But now that the dust has settled and the hearts have healed, it’s possible to look at “Two of Us” and see something remarkable. That the band decided on a number like “Two of Us” to open the album just reminded us how the world’s biggest band got so big: defying expectations. “Two of Us” doesn’t sound like a farewell. It’s still so simple, so straightforward, almost sweet, nostalgic for a time that never really existed, a time of chasing paper, of “wearing raincoats in the sun”. It’s the perfect memorial for a writing partnership that became so much more — a bond that outlasted drugs, sex, and rock ‘n’ roll — for a few years at least. If the Beatles couldn’t make it, if they had to split (and it certainly seems like they did), then there are few more fitting elegies.

The revisions done by McCartney on Let It Be… Naked, unfortunate title aside, did a great deal to return the album to its back-to-basics concept. And that’s perfectly fitting for “Two of Us”, a song that always sounded its strongest at its simplest. With John and Paul playing only acoustic guitar, “Two of Us” sometimes sounds feather-light and insubstantial, as though it could simply float away. But its staying power is in knowing the men behind it, in realizing that the simple pleasures described within the song led them to this point. It was the highest they could ever reach, and it’s no wonder that they had to fall.

While both Lennon and McCartney attributed the song’s inspiration to their respective spouses, Yoko Ono and Linda McCartney, its warm-hearted depiction of a troubled but irrepressible youth sounds more like an ode to the friendship lost between the Lennon and McCartney themselves. It’s so evocative in conjuring up that image of two boys, just starting out on a journey yet still “on our way home”, that it seems almost impossible to see anyone else in their place. It’s that slightly sad awareness of where “Two of Us” (and its creators) came from, and where they would go, that makes it so impossible to forget.

Of course, as is always the case with the Beatles, the music doesn’t hurt either. Lennon and McCartney couldn’t help but write a hook — even at their most melancholy (and “Two of Us”, despite its sepia-toned aura, certainly doesn’t fall into that category), they knew how to keep your toe tapping. Some might ask for a more dramatic statement — or any statement for that matter. But that’s not what “Two of Us” is trying to do.

It’s a moment captured, a memory that will last “longer than the road that stretches out ahead”. Maybe it’s in those twin vocals, just John and Paul again, but “Two of Us” is, even now, strangely affecting. And that closing chant, both wistful and hopeful, finished off with a gentle whistle, is the perfect testament to letting go. — Emily Tartanella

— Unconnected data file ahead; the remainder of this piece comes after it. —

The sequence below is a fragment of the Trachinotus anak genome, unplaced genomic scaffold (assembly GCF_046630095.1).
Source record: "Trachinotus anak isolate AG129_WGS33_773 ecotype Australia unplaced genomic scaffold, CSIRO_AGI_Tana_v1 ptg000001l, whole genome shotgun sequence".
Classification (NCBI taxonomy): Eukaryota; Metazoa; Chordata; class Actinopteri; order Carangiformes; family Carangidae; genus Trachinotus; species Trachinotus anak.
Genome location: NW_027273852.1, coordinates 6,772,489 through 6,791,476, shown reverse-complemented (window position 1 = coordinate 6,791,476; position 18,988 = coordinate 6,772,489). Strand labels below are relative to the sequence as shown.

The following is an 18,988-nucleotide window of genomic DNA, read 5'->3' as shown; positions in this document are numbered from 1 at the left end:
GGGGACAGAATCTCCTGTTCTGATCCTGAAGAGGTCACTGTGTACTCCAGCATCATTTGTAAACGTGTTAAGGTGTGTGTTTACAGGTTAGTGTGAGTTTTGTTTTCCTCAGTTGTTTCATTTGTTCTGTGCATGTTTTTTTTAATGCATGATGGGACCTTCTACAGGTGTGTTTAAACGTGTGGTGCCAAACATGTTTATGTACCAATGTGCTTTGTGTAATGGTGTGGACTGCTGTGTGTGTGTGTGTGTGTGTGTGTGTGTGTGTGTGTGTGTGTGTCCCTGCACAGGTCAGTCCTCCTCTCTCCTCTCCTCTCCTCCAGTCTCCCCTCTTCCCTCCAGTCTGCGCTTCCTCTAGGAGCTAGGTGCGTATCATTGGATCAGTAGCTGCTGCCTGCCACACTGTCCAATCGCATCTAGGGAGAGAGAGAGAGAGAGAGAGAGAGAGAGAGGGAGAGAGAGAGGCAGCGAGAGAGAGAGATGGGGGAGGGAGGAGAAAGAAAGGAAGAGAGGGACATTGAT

22. I Want to Hold Your Hand

An epochal release, “I Want to Hold Your Hand” was the Beatles’ first number one hit in the United States, helping to break the band internationally, kicking off the British Invasion, and acting as one the first shots that announced the start of Beatlemania. For a song that was quite possibly the most important of the Beatles’ career, “I Want to Hold Your Hand” is a bit unassuming compared to the rest of the band’s canon. There’s nothing ambitious about the song structure, the lyrics are kind of dull, and the recording techniques of the day reduce the band to a tinny racket on record.

What made the song such a monumental hit in the first place, and what makes it worthy of praise as a piece of music nearly 50 years later? It’s simple: the voices. In the group’s early days, its three-part harmonies were the band’s secret weapon honed to pop perfection. “I Want to Hold Your Hand” uses these harmonies to maximum effect, turning every line into an irresistible hook. There are scores of great vocal moments, from the way the band jumps up an octave to hit the word “hand” right before the chorus, to the ecstatic utterances of “I can’t hide!” in the bridge.

The melodies are so strong the Beatles recorded a German-language version that also became a hit. It didn’t matter what words the group sang, or in what tongue. What mattered was that the group delivered those words wrapped around melodies any singer would kill for, proving that great hooks have no political or language barriers. — AJ Ramirez

23. For No One

Don’t our darkest days magnify our desire to connect with other lost souls, to feel comfort in the kinship expressed by those who have experienced similar grief and powerlessness? It’s a paradox that when we feel most vulnerable we want to hear melancholia — odd that we don’t want to hear “happy” stuff when we’re “blue”. Losing at love stimulates universal waves of emotions, and though many try, few artists can actually map out how love evaporates before our eyes.